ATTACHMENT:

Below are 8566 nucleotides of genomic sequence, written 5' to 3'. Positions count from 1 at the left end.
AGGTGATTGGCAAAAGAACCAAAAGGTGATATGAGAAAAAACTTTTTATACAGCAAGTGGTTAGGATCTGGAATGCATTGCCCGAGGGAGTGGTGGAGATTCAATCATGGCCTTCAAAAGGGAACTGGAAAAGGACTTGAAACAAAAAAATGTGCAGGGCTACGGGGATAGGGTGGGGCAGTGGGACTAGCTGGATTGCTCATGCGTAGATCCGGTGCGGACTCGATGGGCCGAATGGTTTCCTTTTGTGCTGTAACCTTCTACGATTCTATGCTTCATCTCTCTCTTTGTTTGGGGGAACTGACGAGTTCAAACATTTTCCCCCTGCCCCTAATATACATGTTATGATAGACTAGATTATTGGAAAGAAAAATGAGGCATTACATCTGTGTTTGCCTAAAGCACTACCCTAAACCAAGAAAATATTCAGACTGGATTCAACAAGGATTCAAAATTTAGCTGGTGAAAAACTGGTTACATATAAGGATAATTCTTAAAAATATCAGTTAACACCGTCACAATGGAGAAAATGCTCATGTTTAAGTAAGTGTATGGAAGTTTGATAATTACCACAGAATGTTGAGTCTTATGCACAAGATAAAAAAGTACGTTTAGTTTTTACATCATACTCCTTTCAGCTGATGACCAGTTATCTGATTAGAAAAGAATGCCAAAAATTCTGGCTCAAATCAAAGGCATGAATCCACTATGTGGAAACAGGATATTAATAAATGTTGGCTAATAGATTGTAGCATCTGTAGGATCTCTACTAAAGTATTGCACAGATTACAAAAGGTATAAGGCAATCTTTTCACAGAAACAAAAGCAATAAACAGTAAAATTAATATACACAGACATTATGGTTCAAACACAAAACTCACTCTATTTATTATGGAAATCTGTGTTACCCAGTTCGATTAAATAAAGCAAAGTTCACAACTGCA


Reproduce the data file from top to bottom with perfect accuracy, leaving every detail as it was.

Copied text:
Below are 8566 nucleotides of genomic sequence, written 5' to 3'. Positions count from 1 at the left end.
AGGTGATTGGCAAAAGAACCAAAAGGTGATATGAGAAAAAACTTTTTATACAGCAAGTGGTTAGGATCTGGAATGCATTGCCCGAGGGAGTGGTGGAGATTCAATCATGGCCTTCAAAAGGGAACTGGAAAAGGACTTGAAACAAAAAAATGTGCAGGGCTACGGGGATAGGGTGGGGCAGTGGGACTAGCTGGATTGCTCATGCGTAGATCCGGTGCGGACTCGATGGGCCGAATGGTTTCCTTTTGTGCTGTAACCTTCTACGATTCTATGCTTCATCTCTCTCTTTGTTTGGGGGAACTGACGAGTTCAAACATTTTCCCCCTGCCCCTAATATACATGTTATGATAGACTAGATTATTGGAAAGAAAAATGAGGCATTACATCTGTGTTTGCCTAAAGCACTACCCTAAACCAAGAAAATATTCAGACTGGATTCAACAAGGATTCAAAATTTAGCTGGTGAAAAACTGGTTACATATAAGGATAATTCTTAAAAATATCAGTTAACACCGTCACAATGGAGAAAATGCTCATGTTTAAGTAAGTGTATGGAAGTTTGATAATTACCACAGAATGTTGAGTCTTATGCACAAGATAAAAAAGTACGTTTAGTTTTTACATCATACTCCTTTCAGCTGATGACCAGTTATCTGATTAGAAAAGAATGCCAAAAATTCTGGCTCAAATCAAAGGCATGAATCCACTATGTGGAAACAGGATATTAATAAATGTTGGCTAATAGATTGTAGCATCTGTAGGATCTCTACTAAAGTATTGCACAGATTACAAAAGGTATAAGGCAATCTTTTCACAGAAACAAAAGCAATAAACAGTAAAATTAATATACACAGACATTATGGTTCAAACACAAAACTCACTCTATTTATTATGGAAATCTGTGTTACCCAGTTCGATTAAATAAAGCAAAGTTCACAACTGCA